ML: That actually happened just through a brief email from Cory, whom I'd never met, actually. He explained that Vulfpeck was about to start releasing music on their Vulf Records label they had created, and the first thing they wanted to do was a project with Cory and Joe, plus myself on baritone and Nate on drums—but the email didn't say anything about the material or direction. I was like, "Ok?" (shrugs). So I called Cory and we talked for a while, he explained the vision, but I still wasn't totally convinced—I could tell their process was something I hadn't been used to, and I wasn't quite sure how it was all supposed to come together. Then I thought maybe I was being a little stand-offish, so I called him back apologetically, and basically said "This will be great. I'm in." We met in L.A. at the studio where they do all the Scary Pockets' videos. The tunes came about from various sources: previous Vulfpeck tracks, ideas Cory had brought in... One of the tunes was built off an improvised riff I had done in a live show and posted on Instagram. Jack Stratton discovered it, and that became "Ace of Aces." Cory and Jack lead the production and much of the writing, but everyone brings in individual ideas and flavor, and we create together in the studio. It's really a lot of fun, and I'm glad I put aside my apprehensions.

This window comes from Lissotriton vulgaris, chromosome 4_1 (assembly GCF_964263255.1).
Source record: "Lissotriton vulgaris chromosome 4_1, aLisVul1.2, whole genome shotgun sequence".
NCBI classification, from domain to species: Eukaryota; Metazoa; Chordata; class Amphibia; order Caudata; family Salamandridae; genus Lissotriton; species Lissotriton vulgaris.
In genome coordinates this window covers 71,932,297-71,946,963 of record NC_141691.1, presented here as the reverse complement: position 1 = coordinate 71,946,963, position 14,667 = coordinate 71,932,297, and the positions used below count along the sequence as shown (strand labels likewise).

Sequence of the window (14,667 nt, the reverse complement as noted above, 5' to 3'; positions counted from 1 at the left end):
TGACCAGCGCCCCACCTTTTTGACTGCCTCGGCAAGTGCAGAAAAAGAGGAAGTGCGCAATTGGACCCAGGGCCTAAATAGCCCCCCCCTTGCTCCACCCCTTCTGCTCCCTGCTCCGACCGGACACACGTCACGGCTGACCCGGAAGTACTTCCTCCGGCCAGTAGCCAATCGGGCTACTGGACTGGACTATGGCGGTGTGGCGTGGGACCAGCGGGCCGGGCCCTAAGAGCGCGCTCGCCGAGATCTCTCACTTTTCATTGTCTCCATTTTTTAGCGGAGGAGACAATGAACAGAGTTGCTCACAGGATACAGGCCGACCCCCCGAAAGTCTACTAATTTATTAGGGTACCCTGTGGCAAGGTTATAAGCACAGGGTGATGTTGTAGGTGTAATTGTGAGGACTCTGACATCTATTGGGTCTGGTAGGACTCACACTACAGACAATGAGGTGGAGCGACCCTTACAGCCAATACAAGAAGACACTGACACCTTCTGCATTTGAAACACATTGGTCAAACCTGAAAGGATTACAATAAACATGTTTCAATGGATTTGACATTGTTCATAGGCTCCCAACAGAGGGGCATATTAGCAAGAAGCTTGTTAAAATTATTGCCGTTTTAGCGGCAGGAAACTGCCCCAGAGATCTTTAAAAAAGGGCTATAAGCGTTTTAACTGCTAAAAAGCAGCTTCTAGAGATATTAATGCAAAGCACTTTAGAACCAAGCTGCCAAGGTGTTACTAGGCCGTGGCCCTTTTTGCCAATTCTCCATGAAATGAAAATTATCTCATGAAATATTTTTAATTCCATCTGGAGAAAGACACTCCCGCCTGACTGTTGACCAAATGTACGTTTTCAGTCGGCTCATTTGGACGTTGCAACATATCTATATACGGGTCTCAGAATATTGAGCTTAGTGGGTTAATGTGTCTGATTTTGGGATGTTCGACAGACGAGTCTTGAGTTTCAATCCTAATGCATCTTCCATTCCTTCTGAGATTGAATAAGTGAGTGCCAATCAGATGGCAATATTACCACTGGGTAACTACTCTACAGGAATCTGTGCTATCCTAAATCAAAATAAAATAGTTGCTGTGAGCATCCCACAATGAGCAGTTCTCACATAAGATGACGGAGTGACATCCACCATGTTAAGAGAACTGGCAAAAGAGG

It's interesting because there are more parameters [imposed] on it than I'm used to. The solo music I make is way different and has a lot more chords (laughs), but the Flyers thing is a very focused vibe. I enjoy putting myself in a head space where I have to "stay in a lane" in order to make the best stuff—similar to Snarky, in a way. We're doing a third one, Fearless Flyers 3, in January with a horn section. I think this one will have a little more pre-production from Cory and Jack before we get in the studio and my role will probably be a bit more defined before I get there.

AAJ: Well the videos are fun. You mention being a little more constrained. It looks as if you are all playing roles that have you resembling a kind of funk Devo.

ML: Yeah, talk about constrained, our guitars are literally attached to microphone stands. We can't move. (laughs) That's a testament to the Vulfpeck aesthetic. There's a purpose to the image. There's a purpose to the way everything is displayed and it works. "Oh yeah the Fearless Flyers. They're those guys with guitars on mic stands and the flight suits..." Right there we have an image before you even hear the music.

AAJ: And you've had a few nice guest performers with you as well, like Chris Thile...

ML: Yeah, [guitarist} Blake Mills was there, [percussionist] Sandra Crouch... Nobody has said who's coming on board for the third one yet but I'm sure there will be some surprises.